Concerning new home builders’ requirement to offer options for accommodating higher efficiency devices.
This bill requires that homebuilders offer new home buyers the following options in a home’s electrical or plumbing system: (i) a solar panel system or solar thermal system; (ii) the prewiring or preplumbing for these systems; and (iii) a chase or conduit to wire or plumb the home for these systems in the future. It also requires homebuilders offer new home buyers options for electric heating, as well as at least one of the following: (a) an electric vehicle charging system; (b) wiring upgrades to accommodate future installation of an electric vehicle charging system; or (c) a 208- to 240-volt alternating current plug-in located in a place accessible to a parking area.
Concerning mobile home park home owners’ opportunity to purchase the park under certain circumstances.
This bill gives home owners in a mobile home park the opportunity to buy the park if the park owner plans to sell the park or change use of the park’s land. A park owner’s notice of a pending mobile home park sale or land use change must be delivered to all home owners within the mobile home park, the municipality or county in which the park is situated, the Division of Housing in the Department of Local Affairs, and all associations representing mobile home park residents, including any home owners’ associations or residents’ associations. This notice is not required when the proposed sale is to a member of the park owner’s family or another person or entity closely affiliated with the landlord. Upon receiving this notice, mobile home owners have a 90-day window to negotiate an agreement to purchase the park and to obtain a binding financing commitment.
Concerning the authority of local government master plans to include water conservation policies.
This bill requires a local government master plan containing a water supply element to also include water conservation polices, which will be determined by the local government. These policies can include goals specified in the Colorado Water Plan; policies can also condition development approvals for subdivisions, planned unit developments, special use permits, and zoning changes on the implementation of water conservation goals and other Colorado Water Plan goals. Additionally, the Department of Local Affairs is authorized to hire a full-time employee to provide educational resources and assistance to local governments that include water conservation policies in their master plans.
Concerning keeping the presumption of noninjury for a well on divided land.
This bill maintains the rebuttable presumption that domestic use of a well exempt from the state engineer’s administration will not cause material injury to others’ vested water rights or to any other existing wells in the event the land on which the well is located is later divided into multiple parcels, provided that well use meets certain requirements.
Concerning a study to consider the strengthening of the prohibition on speculative appropriations of water.
Current law prohibits speculative water appropriation. Speculation may be evidenced where an applicant does not have (i) a legally vested interest or a reasonable expectation of procuring a legally vested interest in the lands or facilities to be served by the appropriation, unless the appropriator is a governmental agency or an agent for those proposed to benefit from the appropriation; or (ii) a specific plan and intent to divert, store, or otherwise capture, possess, and control a specific quantity of water for specific beneficial uses. This bill requires the executive director of the Department of Natural Resources to convene a work group to explore methods for strengthening current anti-speculation law. This group will report any recommended changes to the Water Resources Review Committee in August 2021.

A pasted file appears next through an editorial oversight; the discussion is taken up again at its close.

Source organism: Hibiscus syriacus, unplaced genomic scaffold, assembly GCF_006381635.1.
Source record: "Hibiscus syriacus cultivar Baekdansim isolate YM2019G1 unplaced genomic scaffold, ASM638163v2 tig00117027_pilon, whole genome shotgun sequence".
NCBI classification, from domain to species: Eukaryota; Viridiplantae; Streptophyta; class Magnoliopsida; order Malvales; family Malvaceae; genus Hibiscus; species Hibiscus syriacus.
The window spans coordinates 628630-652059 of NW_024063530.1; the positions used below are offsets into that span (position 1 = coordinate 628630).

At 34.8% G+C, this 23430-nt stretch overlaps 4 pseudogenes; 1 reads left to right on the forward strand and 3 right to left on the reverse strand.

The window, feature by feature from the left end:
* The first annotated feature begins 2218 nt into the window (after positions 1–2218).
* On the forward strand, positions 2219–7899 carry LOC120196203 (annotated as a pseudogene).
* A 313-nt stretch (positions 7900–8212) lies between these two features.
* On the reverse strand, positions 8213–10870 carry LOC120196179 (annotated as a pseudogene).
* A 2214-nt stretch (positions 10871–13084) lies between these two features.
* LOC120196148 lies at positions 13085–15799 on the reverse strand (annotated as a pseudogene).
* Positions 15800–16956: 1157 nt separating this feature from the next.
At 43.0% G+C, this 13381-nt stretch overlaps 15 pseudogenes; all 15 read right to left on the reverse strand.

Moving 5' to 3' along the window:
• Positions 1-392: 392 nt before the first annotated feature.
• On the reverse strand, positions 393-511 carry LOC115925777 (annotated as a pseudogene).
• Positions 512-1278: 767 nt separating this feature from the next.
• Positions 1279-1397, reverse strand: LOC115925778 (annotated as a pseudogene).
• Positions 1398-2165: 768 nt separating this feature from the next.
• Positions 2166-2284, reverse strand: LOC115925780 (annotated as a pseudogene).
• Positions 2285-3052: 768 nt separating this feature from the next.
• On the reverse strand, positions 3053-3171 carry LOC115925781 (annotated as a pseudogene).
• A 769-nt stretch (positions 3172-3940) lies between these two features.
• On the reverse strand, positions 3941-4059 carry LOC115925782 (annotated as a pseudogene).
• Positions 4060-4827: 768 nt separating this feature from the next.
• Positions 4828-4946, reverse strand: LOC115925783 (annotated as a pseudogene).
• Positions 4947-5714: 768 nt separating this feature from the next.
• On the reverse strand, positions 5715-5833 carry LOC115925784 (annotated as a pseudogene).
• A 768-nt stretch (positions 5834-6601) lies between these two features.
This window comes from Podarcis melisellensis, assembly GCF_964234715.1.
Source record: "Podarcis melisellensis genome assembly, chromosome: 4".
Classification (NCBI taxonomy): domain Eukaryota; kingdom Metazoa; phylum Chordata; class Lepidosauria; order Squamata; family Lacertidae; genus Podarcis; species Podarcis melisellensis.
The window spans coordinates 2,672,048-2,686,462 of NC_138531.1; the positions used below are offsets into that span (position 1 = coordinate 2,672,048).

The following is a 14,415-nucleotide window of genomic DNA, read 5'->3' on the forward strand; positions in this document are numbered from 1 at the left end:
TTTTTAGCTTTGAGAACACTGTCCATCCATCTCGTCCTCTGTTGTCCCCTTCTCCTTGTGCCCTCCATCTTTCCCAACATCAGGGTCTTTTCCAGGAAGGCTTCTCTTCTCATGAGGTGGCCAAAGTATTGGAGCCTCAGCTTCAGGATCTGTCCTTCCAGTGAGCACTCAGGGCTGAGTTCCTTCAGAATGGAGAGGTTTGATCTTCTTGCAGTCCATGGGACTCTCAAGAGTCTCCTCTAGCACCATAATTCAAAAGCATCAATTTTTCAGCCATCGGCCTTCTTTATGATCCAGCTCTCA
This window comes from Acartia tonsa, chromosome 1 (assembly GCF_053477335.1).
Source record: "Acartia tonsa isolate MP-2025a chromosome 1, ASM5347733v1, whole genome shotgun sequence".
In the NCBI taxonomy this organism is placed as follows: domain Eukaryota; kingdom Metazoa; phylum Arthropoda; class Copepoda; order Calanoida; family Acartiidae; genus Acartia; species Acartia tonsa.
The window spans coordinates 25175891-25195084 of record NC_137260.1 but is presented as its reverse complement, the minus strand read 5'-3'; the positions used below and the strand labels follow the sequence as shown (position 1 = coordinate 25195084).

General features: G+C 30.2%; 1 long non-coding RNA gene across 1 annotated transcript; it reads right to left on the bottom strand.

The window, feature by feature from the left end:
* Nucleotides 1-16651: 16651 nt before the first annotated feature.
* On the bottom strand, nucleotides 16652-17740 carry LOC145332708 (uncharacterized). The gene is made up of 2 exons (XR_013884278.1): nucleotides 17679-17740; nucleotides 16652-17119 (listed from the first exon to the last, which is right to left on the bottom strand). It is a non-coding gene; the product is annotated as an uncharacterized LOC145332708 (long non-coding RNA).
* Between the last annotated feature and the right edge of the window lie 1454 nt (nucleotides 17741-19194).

Concerning the creation of a twenty-third judicial district.
This bill removes Douglas, Elbert, and Lincoln counties from the eighteenth judicial district and creates a new twenty-third judicial district comprised of these counties; this leaves Arapahoe County as the sole county comprising the eighteenth judicial district. The twenty-third judicial district was created in response to the exceptional population growth and size of the eighteenth judicial district. This bill specifies that the November 2024 election of district attorneys for the eighteenth and twenty third judicial districts will be decided by the electors of those districts. Additionally, district court judges up for retention in the eighteenth judicial district in the November 2024 election may stand for retention election from the electors of the eighteenth judicial district. District court judges serving in the current eighteenth judicial district who are not up for a retention election in November 2024 can continue to serve in the judicial district where they reside for the remainder of their terms.
Concerning the electronic recording of plats of land.
This bill allows the county clerk and recorders to receive and preserve original plats for recording in an electronic format. It also provides standards for proper submission of plats, in both electronic and original formats, to the county clerk and recorder.
Concerning an exemption from the definition of a “real estate appraisal” for analyses prepared by financial institution agents.
This bill updates the list of professionals whose analyses are exempt from the definition of a “real estate appraisal” by adding federal institution and their affiliates’ agents to this list; consequently, analyses by officers, directors, regularly salaried employees, and agents of financial institutions and their affiliates prepared for internal use only are exempt from the definition of a “real estate appraisal.”
Molly Clarke, a third year law student at DU’s Sturm College of Law and law clerk with Otten Johnson, contributed to this alert.
To read the original alert please click here.